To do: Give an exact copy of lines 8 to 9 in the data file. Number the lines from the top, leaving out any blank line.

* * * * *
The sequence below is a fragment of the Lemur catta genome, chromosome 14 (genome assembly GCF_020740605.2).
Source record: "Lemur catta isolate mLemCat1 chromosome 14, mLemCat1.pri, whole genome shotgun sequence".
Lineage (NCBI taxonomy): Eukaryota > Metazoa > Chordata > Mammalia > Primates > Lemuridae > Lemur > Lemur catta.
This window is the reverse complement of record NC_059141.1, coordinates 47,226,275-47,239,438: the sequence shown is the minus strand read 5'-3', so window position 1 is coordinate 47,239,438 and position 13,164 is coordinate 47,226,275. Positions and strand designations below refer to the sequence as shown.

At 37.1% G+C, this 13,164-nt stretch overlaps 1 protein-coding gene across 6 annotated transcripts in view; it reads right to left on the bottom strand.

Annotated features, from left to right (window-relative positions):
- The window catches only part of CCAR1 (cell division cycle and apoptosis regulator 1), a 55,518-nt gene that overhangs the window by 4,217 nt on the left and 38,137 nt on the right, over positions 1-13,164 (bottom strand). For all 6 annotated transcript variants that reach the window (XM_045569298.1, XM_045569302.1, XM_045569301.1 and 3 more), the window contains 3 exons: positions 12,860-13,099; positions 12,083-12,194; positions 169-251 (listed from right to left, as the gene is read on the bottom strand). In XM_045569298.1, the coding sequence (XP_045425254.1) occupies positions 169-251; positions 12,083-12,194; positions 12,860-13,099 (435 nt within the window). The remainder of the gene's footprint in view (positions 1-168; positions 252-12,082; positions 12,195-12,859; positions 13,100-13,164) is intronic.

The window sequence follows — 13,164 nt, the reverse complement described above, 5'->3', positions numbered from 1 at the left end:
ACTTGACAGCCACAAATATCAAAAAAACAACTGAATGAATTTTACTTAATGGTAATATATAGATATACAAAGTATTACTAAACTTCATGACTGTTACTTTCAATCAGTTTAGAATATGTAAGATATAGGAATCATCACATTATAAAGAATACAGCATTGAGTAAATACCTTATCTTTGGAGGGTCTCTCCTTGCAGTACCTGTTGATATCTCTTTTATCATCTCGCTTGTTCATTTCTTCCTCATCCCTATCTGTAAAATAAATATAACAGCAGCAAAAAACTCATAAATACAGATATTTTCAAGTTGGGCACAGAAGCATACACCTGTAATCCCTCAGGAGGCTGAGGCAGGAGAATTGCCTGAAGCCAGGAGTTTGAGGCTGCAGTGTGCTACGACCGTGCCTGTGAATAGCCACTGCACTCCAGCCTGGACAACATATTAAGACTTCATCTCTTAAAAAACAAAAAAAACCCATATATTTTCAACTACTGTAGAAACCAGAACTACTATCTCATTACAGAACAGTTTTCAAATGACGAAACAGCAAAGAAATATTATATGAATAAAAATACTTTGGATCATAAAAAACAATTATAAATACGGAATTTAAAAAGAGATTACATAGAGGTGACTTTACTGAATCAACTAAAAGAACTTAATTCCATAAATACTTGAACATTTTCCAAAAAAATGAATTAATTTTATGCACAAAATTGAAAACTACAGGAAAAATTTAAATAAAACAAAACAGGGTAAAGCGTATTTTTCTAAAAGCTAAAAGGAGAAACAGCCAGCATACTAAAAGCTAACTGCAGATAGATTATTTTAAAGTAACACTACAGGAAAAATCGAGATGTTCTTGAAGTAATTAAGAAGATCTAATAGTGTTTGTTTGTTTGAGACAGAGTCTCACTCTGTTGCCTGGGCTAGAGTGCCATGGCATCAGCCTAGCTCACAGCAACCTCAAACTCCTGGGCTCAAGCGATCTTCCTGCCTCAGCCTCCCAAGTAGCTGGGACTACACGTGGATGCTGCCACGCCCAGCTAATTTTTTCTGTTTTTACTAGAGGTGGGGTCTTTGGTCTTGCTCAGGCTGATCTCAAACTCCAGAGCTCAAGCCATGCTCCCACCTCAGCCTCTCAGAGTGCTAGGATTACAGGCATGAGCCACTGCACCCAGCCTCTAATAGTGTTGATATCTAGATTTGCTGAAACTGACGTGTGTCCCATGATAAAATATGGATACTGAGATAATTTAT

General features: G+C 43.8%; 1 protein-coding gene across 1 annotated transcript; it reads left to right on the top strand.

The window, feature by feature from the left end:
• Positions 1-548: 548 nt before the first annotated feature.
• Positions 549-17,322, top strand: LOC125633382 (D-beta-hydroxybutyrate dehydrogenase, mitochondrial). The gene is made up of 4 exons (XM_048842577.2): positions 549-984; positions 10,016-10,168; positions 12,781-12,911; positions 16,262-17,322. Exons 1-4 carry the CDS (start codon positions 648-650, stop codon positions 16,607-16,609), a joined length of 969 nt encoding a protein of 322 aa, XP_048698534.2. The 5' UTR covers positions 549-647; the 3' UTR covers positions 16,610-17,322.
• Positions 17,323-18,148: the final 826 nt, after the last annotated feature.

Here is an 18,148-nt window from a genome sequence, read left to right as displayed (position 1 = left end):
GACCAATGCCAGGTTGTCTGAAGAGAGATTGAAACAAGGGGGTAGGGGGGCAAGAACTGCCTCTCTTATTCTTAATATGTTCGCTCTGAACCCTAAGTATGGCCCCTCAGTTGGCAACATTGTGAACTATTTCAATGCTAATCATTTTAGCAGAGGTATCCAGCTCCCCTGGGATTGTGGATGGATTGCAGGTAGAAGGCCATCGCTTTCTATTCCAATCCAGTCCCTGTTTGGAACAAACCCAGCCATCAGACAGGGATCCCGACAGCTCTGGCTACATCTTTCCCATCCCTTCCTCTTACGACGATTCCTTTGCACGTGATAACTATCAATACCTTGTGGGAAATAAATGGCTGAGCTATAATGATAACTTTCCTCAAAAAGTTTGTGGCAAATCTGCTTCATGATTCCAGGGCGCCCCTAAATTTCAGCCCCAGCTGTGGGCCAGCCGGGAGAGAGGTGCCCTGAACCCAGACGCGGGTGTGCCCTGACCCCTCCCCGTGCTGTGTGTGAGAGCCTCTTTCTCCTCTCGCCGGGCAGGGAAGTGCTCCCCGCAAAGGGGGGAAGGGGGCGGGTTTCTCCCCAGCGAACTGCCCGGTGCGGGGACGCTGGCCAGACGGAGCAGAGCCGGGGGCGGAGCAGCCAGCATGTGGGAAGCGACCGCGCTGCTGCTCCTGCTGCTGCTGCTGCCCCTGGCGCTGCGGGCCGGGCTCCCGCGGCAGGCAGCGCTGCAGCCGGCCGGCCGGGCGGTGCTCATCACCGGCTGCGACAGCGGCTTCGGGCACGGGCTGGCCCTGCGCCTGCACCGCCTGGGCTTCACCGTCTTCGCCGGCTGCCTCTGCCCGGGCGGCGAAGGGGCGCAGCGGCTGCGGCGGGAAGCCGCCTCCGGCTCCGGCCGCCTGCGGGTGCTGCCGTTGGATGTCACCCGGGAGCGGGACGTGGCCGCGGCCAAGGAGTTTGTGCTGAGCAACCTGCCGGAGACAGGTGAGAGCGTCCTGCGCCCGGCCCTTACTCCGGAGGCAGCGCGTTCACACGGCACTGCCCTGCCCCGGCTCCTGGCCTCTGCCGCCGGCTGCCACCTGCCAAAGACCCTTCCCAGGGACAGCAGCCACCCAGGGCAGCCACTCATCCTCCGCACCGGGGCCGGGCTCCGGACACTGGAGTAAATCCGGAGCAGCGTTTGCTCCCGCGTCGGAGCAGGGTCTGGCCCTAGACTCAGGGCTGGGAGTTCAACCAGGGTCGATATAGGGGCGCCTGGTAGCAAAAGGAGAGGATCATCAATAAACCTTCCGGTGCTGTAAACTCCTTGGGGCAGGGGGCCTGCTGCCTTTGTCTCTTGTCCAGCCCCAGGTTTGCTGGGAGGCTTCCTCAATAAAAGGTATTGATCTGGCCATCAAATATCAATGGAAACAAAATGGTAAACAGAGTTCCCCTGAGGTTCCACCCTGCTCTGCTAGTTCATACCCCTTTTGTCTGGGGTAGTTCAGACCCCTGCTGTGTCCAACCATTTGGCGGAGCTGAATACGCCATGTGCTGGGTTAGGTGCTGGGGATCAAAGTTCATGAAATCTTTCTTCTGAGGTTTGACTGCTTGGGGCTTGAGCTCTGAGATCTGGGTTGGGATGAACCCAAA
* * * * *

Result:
The window sequence follows — 13,164 nt, the reverse complement described above, 5'->3', positions numbered from 1 at the left end:
ACTTGACAGCCACAAATATCAAAAAAACAACTGAATGAATTTTACTTAATGGTAATATATAGATATACAAAGTATTACTAAACTTCATGACTGTTACTTTCAATCAGTTTAGAATATGTAAGATATAGGAATCATCACATTATAAAGAATACAGCATTGAGTAAATACCTTATCTTTGGAGGGTCTCTCCTTGCAGTACCTGTTGATATCTCTTTTATCATCTCGCTTGTTCATTTCTTCCTCATCCCTATCTGTAAAATAAATATAACAGCAGCAAAAAACTCATAAATACAGATATTTTCAAGTTGGGCACAGAAGCATACACCTGTAATCCCTCAGGAGGCTGAGGCAGGAGAATTGCCTGAAGCCAGGAGTTTGAGGCTGCAGTGTGCTACGACCGTGCCTGTGAATAGCCACTGCACTCCAGCCTGGACAACATATTAAGACTTCATCTCTTAAAAAACAAAAAAAACCCATATATTTTCAACTACTGTAGAAACCAGAACTACTATCTCATTACAGAACAGTTTTCAAATGACGAAACAGCAAAGAAATATTATATGAATAAAAATACTTTGGATCATAAAAAACAATTATAAATACGGAATTTAAAAAGAGATTACATAGAGGTGACTTTACTGAATCAACTAAAAGAACTTAATTCCATAAATACTTGAACATTTTCCAAAAAAATGAATTAATTTTATGCACAAAATTGAAAACTACAGGAAAAATTTAAATAAAACAAAACAGGGTAAAGCGTATTTTTCTAAAAGCTAAAAGGAGAAACAGCCAGCATACTAAAAGCTAACTGCAGATAGATTATTTTAAAGTAACACTACAGGAAAAATCGAGATGTTCTTGAAGTAATTAAGAAGATCTAATAGTGTTTGTTTGTTTGAGACAGAGTCTCACTCTGTTGCCTGGGCTAGAGTGCCATGGCATCAGCCTAGCTCACAGCAACCTCAAACTCCTGGGCTCAAGCGATCTTCCTGCCTCAGCCTCCCAAGTAGCTGGGACTACACGTGGATGCTGCCACGCCCAGCTAATTTTTTCTGTTTTTACTAGAGGTGGGGTCTTTGGTCTTGCTCAGGCTGATCTCAAACTCCAGAGCTCAAGCCATGCTCCCACCTCAGCCTCTCAGAGTGCTAGGATTACAGGCATGAGCCACTGCACCCAGCCTCTAATAGTGTTGATATCTAGATTTGCTGAAACTGACGTGTGTCCCATGATAAAATATGGATACTGAGATAATTTAT